Essay Is A Critical Analysis Of John Keat's Poem "To Sleep," Using College Level Literary Terms.

880 words - 4 pages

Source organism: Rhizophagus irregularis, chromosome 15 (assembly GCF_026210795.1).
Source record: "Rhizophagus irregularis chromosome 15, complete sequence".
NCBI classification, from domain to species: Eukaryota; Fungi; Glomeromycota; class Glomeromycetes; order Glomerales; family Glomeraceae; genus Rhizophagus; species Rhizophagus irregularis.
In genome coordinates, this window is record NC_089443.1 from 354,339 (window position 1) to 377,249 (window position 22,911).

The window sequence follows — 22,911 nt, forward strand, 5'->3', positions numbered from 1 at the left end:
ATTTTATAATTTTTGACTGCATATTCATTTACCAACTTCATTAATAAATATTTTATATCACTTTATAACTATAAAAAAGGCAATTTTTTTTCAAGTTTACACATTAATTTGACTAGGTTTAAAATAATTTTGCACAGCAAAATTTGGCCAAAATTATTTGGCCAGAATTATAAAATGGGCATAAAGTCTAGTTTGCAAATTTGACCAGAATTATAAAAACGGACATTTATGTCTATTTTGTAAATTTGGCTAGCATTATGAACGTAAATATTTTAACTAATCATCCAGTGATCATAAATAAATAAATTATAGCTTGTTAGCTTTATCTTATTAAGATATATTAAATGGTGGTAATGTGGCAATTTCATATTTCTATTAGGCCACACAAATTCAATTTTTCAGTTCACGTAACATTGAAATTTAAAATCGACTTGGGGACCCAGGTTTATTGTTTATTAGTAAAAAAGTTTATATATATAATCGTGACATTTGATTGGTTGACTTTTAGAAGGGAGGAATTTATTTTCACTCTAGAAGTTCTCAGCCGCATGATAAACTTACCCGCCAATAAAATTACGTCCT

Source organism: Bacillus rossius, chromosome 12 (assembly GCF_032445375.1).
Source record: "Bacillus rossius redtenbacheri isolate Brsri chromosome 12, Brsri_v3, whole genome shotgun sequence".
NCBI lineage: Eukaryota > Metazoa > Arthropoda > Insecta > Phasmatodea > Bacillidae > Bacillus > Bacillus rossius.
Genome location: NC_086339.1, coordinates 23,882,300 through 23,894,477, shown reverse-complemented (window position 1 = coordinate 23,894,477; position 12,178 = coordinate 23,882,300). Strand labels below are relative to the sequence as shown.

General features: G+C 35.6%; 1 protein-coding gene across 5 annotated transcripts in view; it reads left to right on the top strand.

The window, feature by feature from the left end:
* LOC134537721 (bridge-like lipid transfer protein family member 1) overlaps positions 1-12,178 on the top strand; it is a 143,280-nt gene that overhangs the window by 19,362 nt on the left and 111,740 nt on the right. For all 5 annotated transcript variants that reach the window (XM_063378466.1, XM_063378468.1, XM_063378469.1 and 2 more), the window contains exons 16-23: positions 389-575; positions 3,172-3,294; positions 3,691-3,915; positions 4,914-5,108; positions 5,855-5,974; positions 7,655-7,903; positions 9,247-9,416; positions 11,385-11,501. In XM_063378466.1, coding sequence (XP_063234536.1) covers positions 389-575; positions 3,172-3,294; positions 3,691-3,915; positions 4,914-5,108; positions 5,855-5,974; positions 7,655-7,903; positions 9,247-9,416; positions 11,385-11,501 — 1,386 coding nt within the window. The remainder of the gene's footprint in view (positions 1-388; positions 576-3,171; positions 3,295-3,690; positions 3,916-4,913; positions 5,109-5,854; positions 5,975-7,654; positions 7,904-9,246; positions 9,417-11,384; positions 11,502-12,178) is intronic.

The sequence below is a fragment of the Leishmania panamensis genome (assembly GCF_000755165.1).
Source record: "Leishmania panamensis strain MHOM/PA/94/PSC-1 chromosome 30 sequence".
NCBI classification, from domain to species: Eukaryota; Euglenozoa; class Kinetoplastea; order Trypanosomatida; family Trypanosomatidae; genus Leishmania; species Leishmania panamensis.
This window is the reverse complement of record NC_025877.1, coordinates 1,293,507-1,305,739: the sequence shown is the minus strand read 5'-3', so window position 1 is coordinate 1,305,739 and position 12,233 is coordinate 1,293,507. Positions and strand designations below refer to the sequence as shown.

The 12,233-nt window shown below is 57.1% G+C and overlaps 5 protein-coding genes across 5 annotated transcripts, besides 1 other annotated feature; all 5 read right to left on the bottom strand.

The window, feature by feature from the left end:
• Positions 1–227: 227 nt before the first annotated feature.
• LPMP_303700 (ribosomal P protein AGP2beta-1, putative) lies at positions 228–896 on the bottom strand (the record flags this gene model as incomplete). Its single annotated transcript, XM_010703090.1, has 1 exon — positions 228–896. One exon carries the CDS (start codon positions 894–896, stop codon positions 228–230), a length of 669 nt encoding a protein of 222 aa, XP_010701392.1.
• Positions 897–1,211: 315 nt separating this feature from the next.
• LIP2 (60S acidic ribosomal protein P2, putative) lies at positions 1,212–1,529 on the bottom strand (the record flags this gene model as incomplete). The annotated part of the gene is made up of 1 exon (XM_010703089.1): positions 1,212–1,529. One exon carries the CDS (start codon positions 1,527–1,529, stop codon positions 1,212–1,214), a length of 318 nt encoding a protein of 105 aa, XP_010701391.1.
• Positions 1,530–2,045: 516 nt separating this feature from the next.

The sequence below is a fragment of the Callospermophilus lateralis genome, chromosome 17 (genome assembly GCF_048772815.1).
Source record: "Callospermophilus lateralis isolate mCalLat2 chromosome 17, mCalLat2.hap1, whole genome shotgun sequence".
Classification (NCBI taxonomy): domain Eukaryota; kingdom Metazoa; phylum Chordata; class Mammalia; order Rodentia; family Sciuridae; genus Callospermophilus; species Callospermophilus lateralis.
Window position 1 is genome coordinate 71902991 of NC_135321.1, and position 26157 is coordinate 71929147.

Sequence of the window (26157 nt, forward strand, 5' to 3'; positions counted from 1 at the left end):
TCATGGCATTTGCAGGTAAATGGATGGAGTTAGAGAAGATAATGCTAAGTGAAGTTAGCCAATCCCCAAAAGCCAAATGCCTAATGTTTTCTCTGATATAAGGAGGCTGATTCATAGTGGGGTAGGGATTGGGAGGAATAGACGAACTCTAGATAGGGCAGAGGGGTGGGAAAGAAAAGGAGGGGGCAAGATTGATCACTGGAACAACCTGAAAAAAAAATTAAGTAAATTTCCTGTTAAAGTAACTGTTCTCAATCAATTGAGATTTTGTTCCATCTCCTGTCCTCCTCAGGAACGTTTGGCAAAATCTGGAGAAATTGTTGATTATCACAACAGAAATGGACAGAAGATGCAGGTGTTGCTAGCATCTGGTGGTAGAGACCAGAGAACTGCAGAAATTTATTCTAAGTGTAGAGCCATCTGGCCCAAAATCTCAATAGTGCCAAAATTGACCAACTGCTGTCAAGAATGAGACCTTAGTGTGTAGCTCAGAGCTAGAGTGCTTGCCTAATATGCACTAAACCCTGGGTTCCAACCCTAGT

In John Keats's poem "To Sleep" the construction of the poem works to enhance the reader's interpretation. The poem dwells within a sonnet form, extolling all the virtues of "sleep." Falling within the general bounds of the sonnet, the poem is the obligatory fourteen lines of iambic pentameter coupled with an elaborate rhyme scheme. Although most closely resembling the English sonnet, the deliberate wanderings of the poem from this strict sonnet form merely serve to enhance the meaning of the poem.Within the first two quatrains of the poem "sleep" is personified to be an "embalmer of the still midnight," closing our eyes and offering a "forgetfulness divine." The voice of the poem speaks to "sleep," referring to his words as "thine hymn," and offering himself to "sleep" when it should choose. The rhyme scheme of these two quatrains follows the Shakespearian sonnet form, and does not deviate from the iambic pentameter. This lends the poem a natural tone and the voice of the poem appears to be speaking in a quite ordinary manner. The words at the end of each line not only follow the rhyme scheme but serve a dual purpose, furthering the relationship between the form of the poem and the reader's interpretation. "Midnight," "benign," "light," and "divine," these four closing words of the first four lines establish an impression of the voice of the poem's position upon "sleep." This allows the reader to better understand the references to "hymn" and "Amen" in the second quatrain.Although the majority of the lines within these two quatrains are end-stopped, in line 5 the voice of the poem becomes more emotional, and beseeches "sleep" to do as it will. The voice exclaims "O soothest sleep!," striking the reader to take notice that the line spills over in enjambment into the next, unable to contain the awe of "sleep" within a single line. Line 7 also spills over into the next line, swelling the passionate intensity of the quatrain. The sudden strong emotion of the second quatrain is furthered by the diction, calling the words of the voice a "hymn" and bidding "sleep" to take the voice of the poem "in midst of this thine hymn" or to "wait the Amen" before doing so.The first two quatrains of Keats's poem follow the English sonnet form. However, upon reaching the end of these two quatrains, a couplet appears, which according to the English sonnet form, traditionally appears at the end of the poem. This variation in the English sonnet form indicates a change in the poem. The rhyme scheme of this couplet rhymes with some of the words in both of the first...

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